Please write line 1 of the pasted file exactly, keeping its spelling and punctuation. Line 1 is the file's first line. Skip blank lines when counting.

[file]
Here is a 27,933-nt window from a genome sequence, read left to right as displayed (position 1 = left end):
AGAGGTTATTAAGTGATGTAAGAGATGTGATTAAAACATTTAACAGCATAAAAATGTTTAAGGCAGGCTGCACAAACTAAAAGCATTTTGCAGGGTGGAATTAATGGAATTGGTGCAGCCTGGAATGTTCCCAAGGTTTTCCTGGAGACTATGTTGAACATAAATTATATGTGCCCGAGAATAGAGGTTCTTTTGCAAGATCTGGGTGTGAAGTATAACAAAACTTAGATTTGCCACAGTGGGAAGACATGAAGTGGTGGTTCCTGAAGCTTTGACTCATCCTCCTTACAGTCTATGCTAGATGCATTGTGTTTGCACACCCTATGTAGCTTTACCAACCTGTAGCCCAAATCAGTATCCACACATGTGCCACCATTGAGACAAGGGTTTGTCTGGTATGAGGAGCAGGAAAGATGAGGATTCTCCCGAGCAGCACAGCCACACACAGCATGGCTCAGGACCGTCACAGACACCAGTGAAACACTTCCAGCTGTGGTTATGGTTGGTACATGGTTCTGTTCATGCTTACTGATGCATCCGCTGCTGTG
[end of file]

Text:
Here is a 27,933-nt window from a genome sequence, read left to right as displayed (position 1 = left end):